Many of us, even when we’ve had to hold tragedy and blessing together during this time of pandemic, have recognized that there has been goodness that God has placed in our life and that goodness is very often people and not things. As we head into the next phase, Bishop Hughes asks us to consider: what is it that we want to hold onto? (Time: 4:25.)
This is Bishop Hughes in the Diocese of Newark. It is Eastertide and we are in the midst of Spring. And finally we are at that place where vaccines seem to be readily available all across our state. Where you could wake up on Monday, decide you want to get vaccinated, probably get an appointment in the next day or two. That is such a change for us and that change lets us know that, at least for now, right here and in this place – it’s not in this way the whole world over, but for right now, right here in this place -- it’s entirely possible that we’ve entered the ending phase of pandemic.
Notice I said phase. It’s not as if that there’s a switch that we can flip on or off and then suddenly there will be no more pandemic. It will go on for weeks and months, maybe into the next year before we reach a place where we realize, “Oh, we think that is part of our past now.” But we’re in that ending phase.
And I think it’s important for us right now, especially in Eastertide, at a time when we talk about transformation and how much resurrection has changed us and changed who we are in relationship with God. But to talk about the transformation that God has done with, for and to us during this time of pandemic. Many of us, even when we’ve had to hold tragedy and blessing together during this time, have recognized that there has been goodness that God has placed in our life and that goodness is very often people and not things. We have come to cherish people in a way that we did not before, it’s been a reawakening of relationships, a reawakening of the kind of time that we give to relationships and the goodness that comes from giving that time to relationships. Whether it’s with a spouse or an old friend, a parent, a child or the neighbor next door, we have come to see the importance of being in relationship with other people and how much that blesses us and how much that blesses them and blesses the entire community around us.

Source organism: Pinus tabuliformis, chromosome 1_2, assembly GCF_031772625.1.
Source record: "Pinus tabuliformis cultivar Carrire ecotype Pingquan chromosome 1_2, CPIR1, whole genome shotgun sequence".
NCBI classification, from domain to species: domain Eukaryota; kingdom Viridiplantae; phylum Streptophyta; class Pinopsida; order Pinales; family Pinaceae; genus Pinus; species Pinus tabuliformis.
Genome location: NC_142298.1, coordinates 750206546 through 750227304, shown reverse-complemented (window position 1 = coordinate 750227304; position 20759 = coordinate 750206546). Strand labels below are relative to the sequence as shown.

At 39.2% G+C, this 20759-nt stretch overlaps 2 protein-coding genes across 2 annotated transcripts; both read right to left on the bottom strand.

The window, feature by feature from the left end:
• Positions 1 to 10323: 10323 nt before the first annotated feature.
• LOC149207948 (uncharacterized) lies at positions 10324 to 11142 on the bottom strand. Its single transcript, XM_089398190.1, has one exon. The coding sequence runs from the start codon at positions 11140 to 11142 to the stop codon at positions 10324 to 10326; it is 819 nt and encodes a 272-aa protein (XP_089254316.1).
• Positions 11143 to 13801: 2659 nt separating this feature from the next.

And so, as we head into another phase where things will be more active… we might, some of us, may be heading back to the office, some of us will be heading into school, some of us may be going to more gatherings, our churches will be doing more gatherings. As we head into that time, what is it that we want to hold onto? I am reminded of Isaiah, saying to the Nation of Israel in Chapter 43 that God had done former things with them and they shouldn’t be looking to the former things anymore, they should look to the new things that God was doing for them. God has done new things with us in this time – how do we want to take those new things forward with us?
I think of it like this: many of us are having dinner with the same people in our families or in our households seven days a week. Chances are we’re not going to be doing that going forward. But something wonderful came from that closeness so how do we need to think of it going forward? How many nights a week do we want to make sure we have dinner? How many times a day do we want to make sure we check in with each other? How often do we want to plan to see our friends? How will we continue to cherish those good things that God has given us in this time?
One thing is sure: that wherever pandemic takes us next in this winding down (we hope and pray that that is the time that we’re entering), wherever it takes us next, God continues to go with us, God continues to bless us and continues to change us and give us good things for us to cherish. The choice is ours about how we take those things forward with us into the rest of our lives.